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Micro credit providing a lifeline

10-26-2011 12:04 BJT

Chinese farmers finding it hard to obtain bank loans are turning to micro-credit organizations to help them launch their own businesses, amid the accelerated expansion of the non-governmental financial system.

Farmers pick tea at a farm in Xixiang county, in southern Shaanxi province. Spring is not only the busiest picking season, but also the time that the growers are in greatest need of funds. Local female farmers find it convenient to borrow money from the Women's Development Association, a non-governmental micro-finance organization. [Photo/ China Daily]

With savings of only 1,000 yuan ($157) and no other income five years ago, Li Wenqin, a farmer in her 50s, never thought that she would earn more than 300,000 yuan annually, selling tea not only in her hometown but also nationally.

Li's success story began in 2006 with a loan of 3,000 yuan over one year from a local non-governmental organization, the Xixiang county Women's Development Association (WDA), in southern Shaanxi province.

With the money she'd borrowed and her savings, Li rented a tea plantation of 2.66 hectares in the first year. "There was no way to get a loan from the bank at that time, because I had no valuable assets to pledge. Also, very few friends were willing to lend me money because they were worried about whether I could pay them back," she said.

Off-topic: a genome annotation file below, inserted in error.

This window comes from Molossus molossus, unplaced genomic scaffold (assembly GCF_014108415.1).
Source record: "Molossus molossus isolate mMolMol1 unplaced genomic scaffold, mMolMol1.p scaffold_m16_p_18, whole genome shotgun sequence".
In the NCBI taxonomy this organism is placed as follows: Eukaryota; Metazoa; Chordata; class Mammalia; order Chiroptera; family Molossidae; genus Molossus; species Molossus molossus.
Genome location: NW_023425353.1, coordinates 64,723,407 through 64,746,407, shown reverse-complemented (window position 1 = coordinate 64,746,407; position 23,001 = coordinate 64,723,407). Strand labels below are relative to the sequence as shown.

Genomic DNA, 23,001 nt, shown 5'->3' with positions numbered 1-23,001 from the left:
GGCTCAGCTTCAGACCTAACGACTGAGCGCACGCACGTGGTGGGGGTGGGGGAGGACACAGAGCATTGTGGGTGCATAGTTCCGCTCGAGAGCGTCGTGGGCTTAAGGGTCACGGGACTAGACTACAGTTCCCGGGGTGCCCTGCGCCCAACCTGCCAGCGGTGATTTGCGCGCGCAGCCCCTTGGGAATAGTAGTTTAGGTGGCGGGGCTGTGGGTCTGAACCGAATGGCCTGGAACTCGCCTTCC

"Actually, I paid back the loan the next year," Li said. According to the loan agreement, the WDA charged interest of 10.8 percent annually and so every quarter Li had to repay 750 yuan as principal and 81 yuan in interest.

In the past five years, Li has reinvested 200,000 yuan to buy equipment and rented a further 4 hectares to develop her business. Last year, she made a net profit of more than 100,000 yuan.

With a population of 410,000, Xixiang is famous for two things: green tea and poverty. In recent years, many men have left the county to seek employment in cities, leaving the women to look after the family and work on the farms.

In September, the busiest season for tea picking is long over. One grower, Wang Cuiping, who borrowed 3,000 yuan from the WDA for the first time in 2007, had time to sit down and invite me to drink her produce. Three tea-drying machines stood idle in the yard.

Spring is not only the busiest picking season, it is also the time that the growers are in greatest need of cash. "We usually meet a cash shortage that time of the year because wholesale buyers only pay at the end of the year. I borrowed a further 5,000 yuan this spring to pay the salaries of my temporary workers," said Wang.

"It is convenient to borrow from the micro-finance organization without collateral. I can get the money the day after I submit the application," she said.

Wang employs her female neighbors during the picking season, with each worker earning around 200 yuan a day.


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